As they were finishing the cleaning, Jesus asked to use the boat as a pulpit, so his voice would carry to the whole crowd. We’re not told what Jesus said, but we can guess. What’s important is that Jesus then asked Peter to put the nets he has almost finished cleaning back into the boat and to go out into the deep water.
I suspect that Peter rolled his eyes as he replied, “Master, we have worked all night and have caught nothing.” I suspect that there was a little sarcasm in his voice as he spoke. He doesn’t say it, but I suspect he thought, “You know nothing about fishing! We won’t catch a thing, but we’ll still have to clean the nets – again – when we get back to shore.”
He certainly wasn’t expecting the abundant haul, so much fish that it filled the nets and the boat. So much fish, they needed help in hauling it in. So much fish, it filled two boats. So much fish, the boats almost sank with the weight. So much fish that Peter saw the holy, holy, holiness of Jesus, and the sinfulness in himself in comparison. Jesus reassured Peter that he should not be afraid – his sinfulness was not a problem. Once on the shore, Jesus and the first disciples left for a preaching tour, to fish for people.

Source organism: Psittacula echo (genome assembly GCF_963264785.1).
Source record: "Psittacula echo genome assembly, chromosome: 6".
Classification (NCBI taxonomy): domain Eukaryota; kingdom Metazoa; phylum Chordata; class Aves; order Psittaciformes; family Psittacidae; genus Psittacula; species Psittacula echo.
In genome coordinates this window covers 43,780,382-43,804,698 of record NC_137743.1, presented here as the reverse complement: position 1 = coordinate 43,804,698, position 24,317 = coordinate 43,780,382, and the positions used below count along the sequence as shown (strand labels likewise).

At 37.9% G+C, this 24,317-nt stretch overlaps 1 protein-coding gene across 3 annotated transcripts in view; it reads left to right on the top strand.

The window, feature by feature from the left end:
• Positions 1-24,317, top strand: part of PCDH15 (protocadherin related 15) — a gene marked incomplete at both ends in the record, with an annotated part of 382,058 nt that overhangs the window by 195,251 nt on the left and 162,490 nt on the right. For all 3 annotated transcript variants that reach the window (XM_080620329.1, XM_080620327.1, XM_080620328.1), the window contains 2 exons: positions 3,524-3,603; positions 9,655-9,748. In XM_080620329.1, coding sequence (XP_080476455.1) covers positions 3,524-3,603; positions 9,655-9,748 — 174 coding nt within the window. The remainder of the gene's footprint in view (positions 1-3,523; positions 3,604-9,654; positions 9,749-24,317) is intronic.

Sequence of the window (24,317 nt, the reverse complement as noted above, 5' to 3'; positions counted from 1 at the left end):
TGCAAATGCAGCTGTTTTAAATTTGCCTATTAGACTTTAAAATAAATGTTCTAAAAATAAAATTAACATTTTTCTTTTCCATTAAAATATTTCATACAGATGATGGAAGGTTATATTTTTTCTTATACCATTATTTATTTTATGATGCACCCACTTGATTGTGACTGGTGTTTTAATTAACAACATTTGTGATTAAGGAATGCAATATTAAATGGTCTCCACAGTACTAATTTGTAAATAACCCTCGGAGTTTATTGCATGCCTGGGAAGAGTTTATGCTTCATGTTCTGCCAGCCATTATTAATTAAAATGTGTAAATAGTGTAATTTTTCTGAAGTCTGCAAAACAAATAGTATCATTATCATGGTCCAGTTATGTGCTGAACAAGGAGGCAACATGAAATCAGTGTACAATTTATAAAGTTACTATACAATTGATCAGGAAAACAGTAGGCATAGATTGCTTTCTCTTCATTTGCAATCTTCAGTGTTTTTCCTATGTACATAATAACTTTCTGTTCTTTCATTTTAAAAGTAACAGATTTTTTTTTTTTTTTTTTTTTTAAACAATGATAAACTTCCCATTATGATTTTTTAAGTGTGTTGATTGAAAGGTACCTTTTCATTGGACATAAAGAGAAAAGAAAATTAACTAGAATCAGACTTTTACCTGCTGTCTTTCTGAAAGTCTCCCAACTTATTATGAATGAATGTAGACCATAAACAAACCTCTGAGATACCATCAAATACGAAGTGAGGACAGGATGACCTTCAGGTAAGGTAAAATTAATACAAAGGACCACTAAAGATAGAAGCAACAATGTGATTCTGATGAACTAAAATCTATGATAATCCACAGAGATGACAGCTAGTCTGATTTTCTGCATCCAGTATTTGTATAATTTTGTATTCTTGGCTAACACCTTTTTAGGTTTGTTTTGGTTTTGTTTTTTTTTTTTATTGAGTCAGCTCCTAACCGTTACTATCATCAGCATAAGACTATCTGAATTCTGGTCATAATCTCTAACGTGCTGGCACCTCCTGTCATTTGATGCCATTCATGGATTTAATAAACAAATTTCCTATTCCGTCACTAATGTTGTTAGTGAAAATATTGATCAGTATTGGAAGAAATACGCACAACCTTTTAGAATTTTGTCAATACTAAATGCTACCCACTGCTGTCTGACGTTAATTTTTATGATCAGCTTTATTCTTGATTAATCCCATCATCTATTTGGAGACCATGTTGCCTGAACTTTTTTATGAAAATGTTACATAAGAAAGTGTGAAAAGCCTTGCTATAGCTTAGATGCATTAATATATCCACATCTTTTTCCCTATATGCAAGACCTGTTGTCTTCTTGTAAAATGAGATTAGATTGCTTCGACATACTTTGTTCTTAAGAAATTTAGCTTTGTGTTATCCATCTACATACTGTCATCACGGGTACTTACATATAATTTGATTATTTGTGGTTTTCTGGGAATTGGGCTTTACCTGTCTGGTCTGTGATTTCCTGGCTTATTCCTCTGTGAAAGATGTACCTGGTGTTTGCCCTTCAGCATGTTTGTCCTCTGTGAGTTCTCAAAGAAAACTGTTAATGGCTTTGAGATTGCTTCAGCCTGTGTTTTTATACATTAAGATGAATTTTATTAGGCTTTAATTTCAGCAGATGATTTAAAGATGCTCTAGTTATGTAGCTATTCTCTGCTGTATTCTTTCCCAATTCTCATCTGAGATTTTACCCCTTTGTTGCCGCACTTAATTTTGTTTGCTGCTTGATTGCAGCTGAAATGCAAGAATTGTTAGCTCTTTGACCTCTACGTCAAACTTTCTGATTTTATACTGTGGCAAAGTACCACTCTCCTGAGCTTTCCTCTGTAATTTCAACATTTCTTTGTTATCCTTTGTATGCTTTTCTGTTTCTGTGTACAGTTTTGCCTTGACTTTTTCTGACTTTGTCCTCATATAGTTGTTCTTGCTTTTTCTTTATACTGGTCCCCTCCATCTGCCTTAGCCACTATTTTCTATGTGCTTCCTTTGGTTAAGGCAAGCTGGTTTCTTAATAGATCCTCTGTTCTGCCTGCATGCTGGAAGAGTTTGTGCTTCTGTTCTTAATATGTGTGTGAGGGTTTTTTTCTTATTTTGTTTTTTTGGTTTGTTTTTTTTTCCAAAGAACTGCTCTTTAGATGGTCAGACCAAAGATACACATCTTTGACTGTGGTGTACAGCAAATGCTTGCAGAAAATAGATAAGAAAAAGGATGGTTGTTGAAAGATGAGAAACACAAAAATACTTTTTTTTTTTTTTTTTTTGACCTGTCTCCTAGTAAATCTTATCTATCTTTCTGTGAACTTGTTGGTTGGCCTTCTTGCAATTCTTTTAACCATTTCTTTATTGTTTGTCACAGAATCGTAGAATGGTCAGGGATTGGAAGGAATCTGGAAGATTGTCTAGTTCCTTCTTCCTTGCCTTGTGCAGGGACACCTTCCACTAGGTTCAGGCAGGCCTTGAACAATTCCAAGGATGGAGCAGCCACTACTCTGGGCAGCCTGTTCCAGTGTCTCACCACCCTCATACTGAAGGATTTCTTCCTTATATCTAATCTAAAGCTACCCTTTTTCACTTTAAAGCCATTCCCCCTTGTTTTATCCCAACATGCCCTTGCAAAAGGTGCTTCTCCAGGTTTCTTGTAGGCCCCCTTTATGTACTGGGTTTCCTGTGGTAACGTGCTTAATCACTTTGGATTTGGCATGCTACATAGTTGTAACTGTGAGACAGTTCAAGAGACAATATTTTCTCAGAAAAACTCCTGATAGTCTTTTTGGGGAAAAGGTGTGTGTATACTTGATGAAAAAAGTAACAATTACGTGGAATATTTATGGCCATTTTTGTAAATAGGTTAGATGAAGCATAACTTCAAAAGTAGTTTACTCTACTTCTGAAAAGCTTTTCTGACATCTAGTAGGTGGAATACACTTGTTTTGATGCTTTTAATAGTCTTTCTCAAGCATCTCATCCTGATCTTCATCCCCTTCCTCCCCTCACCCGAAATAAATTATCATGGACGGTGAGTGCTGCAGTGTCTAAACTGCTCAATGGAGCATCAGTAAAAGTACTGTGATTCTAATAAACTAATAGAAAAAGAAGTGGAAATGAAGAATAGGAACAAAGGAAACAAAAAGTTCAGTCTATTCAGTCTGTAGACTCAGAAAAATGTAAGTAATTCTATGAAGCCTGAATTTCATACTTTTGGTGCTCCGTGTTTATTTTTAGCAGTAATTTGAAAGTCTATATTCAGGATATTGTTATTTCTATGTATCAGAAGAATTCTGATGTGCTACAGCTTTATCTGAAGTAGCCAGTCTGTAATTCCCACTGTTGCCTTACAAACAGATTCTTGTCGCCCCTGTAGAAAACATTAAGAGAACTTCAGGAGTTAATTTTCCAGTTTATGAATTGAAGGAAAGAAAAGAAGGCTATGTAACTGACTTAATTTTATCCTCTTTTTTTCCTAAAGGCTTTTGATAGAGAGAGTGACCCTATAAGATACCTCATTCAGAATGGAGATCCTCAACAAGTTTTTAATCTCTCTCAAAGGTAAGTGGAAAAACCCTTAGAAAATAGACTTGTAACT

It’s my belief that Jesus had prepared Peter, James and John – and Andrew, who is missing from Luke’s version of this story – for the time when they would leave Capernaum and begin their missionary journey. So, when this overabundance of God through Jesus occurred, they were ready and able to walk away from the enormous load of fish. Perhaps they had family and other workers to haul in the nets, empty the boats, and sell and preserve the fish. Perhaps this load of fish provided needed funds for the families while the disciples were away for long periods of time. Or, perhaps the fish lay there, available for any hungry person to take and eat.
 When Peter first met Jesus, I imagine he knew there was something special about him. But did he ever imagine nets so full even two boats nearly sank with the weight? Did he ever imagine traveling with Jesus and fishing for believers? Did he ever imagine denying Jesus, and then being forgiven and charged with guiding the believers into the future? Probably not. But once invited, he was willing to offer himself for God’s purposes.
We tend to think of Bible people as special, as different from us, but Jesus wanted to make sure that “regular” people can be used by God for divine purposes. Regular people like us – like you and me. It takes only an awareness of God’s presence, power, and purpose in our lives to be used by God.
Richard Stearns is the president of World Vision US, and the author of a book titled The Hole in the Gospel. I recently read this story in his book. Cambodia is 90% Buddhist, so Stearns was curious to learn how Pastor Roth Ourng came to be Christian. World Vision had come to his part of Cambodia and begun to do ministry: they set up a TB clinic, improved the schools, taught better agricultural methods. Ourng was suspicious, and he kept a close eye on them. “What were they up to?” he wondered. One day, he went and confronted the leader,  who told him, “We are followers of Jesus Christ, and we are commanded to love our neighbors as ourselves. We are here to show you that God loves you.”